It was hot.
But what else was new? Sukhothai’s “winter” had drifted seamlessly into summer having no mercy on the unsuspecting farang still not quite adapted to the intense, year-round tropical climate.
On that day, the threat of chaos felt particularly high, likely as a result of the mounting pressure to equip a houseful of rowdy kids with creative, but safe, outlets for their energy. It seemed as though every moment must be accounted for to avoid a swift descent into insanity.
The world was busy talking about coVid-19, and while it was certainly a thought in the minds of those filling the household, it took a decided backseat to more pressing issues. Such as, surviving the current day with two 9 year olds (both of whom spoke primarily Thai), two 8 year olds, and a 5 year old, all essentially housebound due to government orders.
The bedraggled missionary housewife sat perched on her bed, squeezing a few final moments of quiet at the feet of Wisdom. When she finally dragged herself away, it was with a strange combination of apprehension and peace.
Apprehension because she knew the day was about to erupt, and possibly even implode. Being human, and a great lover of calm and order, this thought wasn’t terribly appealing to her carnal nature. But a steady supply of peace was always on standby for the moments when her clothes being pinned to her body by sweat, and the incessant whine of a child (still largely unaccustomed to a life of discipline) threatened to strip her of all grace.
Shuffling through the kitchen with an iPhone to one ear talking to a long-since-seen son in America, she assembled an unimpressive breakfast and realized, for the countless time, that she really wasn’t as good at multitasking as she used to think she was.
On this morning she was offering foods sufficient to meet the cultural needs of all 7 kids rather than trying to force anyone into the other’s box. If she had to spend the rest of her life cooking, she would somehow honor the cultures of those in her care. And she’d do it with a better attitude than she was previously guilty of. But first, everyone gathered at the table for family worship.
With TJ planted firmly on her lap, Caroline closed her eyes for just a second to drink in the sweetness of a break from so much movement about her. Her husband’s mother, visiting from home, opened with prayer and then the time for singing came.
“Hmmm le hmmmm,” pleaded Genesis with imploring eyes. With the language barrier still not conquered, she and her brother, TJ, used a combination of signs, sounds, and motions to fill in the gap of missing words. In this case, she was asking to sing the song Deep and Wide, a brief hiatus from the usual hymns.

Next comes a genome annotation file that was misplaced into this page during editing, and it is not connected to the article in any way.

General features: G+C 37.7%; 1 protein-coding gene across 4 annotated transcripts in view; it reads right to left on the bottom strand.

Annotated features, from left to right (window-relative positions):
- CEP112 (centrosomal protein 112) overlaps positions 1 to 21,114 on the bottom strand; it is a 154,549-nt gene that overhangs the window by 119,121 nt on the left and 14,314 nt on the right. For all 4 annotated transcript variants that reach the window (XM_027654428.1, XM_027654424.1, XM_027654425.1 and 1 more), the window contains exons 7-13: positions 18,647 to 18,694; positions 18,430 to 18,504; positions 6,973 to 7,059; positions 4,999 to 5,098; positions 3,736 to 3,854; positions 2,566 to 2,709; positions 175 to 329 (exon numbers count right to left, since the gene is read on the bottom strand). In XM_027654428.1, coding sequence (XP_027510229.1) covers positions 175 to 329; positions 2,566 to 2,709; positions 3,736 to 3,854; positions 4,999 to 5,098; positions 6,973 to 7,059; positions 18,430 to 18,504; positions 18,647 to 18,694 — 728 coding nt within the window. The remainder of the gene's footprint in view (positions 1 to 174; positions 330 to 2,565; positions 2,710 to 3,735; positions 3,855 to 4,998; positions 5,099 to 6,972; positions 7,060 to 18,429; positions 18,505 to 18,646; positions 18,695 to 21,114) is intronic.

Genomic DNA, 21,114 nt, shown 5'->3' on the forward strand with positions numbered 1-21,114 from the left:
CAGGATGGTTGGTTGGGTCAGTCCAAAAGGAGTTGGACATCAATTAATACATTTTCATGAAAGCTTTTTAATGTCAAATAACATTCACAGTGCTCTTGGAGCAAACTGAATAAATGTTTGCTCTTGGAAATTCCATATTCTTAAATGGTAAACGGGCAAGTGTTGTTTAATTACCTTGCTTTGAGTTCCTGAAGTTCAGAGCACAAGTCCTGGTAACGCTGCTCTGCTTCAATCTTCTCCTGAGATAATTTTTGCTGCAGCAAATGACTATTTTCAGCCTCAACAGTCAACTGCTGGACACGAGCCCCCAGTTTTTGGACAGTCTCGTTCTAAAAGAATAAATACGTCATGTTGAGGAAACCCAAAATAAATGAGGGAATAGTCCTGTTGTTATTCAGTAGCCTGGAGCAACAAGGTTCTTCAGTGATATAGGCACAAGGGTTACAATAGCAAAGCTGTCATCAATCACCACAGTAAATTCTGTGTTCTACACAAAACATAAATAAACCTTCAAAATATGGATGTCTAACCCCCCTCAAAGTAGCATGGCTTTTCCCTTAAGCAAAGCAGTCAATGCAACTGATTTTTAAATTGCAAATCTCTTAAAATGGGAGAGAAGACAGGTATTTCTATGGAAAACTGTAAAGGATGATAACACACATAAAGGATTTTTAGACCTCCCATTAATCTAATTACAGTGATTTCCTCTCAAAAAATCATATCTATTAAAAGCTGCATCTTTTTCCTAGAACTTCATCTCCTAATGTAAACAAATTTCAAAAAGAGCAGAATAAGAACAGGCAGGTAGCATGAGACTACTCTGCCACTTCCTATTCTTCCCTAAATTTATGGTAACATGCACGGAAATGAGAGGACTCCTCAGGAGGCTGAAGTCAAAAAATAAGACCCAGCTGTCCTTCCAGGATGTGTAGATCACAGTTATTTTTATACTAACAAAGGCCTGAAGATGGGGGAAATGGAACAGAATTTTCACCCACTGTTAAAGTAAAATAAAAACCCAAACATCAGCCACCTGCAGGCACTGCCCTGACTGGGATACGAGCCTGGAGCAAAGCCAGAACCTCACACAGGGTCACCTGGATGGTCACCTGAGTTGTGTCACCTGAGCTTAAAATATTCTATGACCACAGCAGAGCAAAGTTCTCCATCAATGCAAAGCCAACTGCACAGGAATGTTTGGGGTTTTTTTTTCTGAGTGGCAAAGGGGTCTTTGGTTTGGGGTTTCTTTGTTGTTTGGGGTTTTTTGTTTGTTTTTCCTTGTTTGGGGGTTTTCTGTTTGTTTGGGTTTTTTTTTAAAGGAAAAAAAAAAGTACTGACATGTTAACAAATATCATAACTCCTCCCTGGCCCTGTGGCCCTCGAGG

And so it was sung.
It always amazed Caroline how, if she happened to be outside the house when the singing began, the sounds coming forth through the open windows was much more beautiful than the squeaks she heard when she was in the midst of it. Maybe it was true, afterall, that even a tone-deaf offering could be redeemed when the heart was right. Whatever might have been the cause of how different it sounded from out there, the fact that it did gave her a sense of joy hearing all the voices lifted in praise.
She liked to imagine angels pressing in close, anxious to be near where He was being worshipped in the best way they knew how.
With family worship ended, the lively group of small people made their way to the bathroom to line up for handwashing before the meal. Caroline found herself clinging to the words to one of her favorite songs they’d sung only moments before.
I need thy presence every passing hour. What but Thy grace can foil the tempter’s power? Who, like Thyself, my guide and stay can be? Through cloud or sunshine, Lord, abide with me.
As she served up plates, with the help of Brooklyn and Cienna, her mind wandered to the unchecked words she’d uttered at breakfast the day before. She wondered briefly if she’d end up somewhere with a millstone tied about her neck due to her inability to master her quest for meekness. But just as quickly as the thought came, her gentle Shepherd, whom she was trying so hard to learn to listen for even in the hurry and heat of each day, whispered that she’d already confessed it and it was time to let it go.
Why was it so much easier to forgive another than it was to forgive oneself?
Shrugging out of the weight the enemy was attempting to thrust on her, she turned to her mostly happy brood and took her place at the table. Cheerful chatter filled the room as kids finished their meal with juice from freshly picked mangos dripping from their chins. Though moving from the meal into the rest of the day was overwhelming, it had to be done.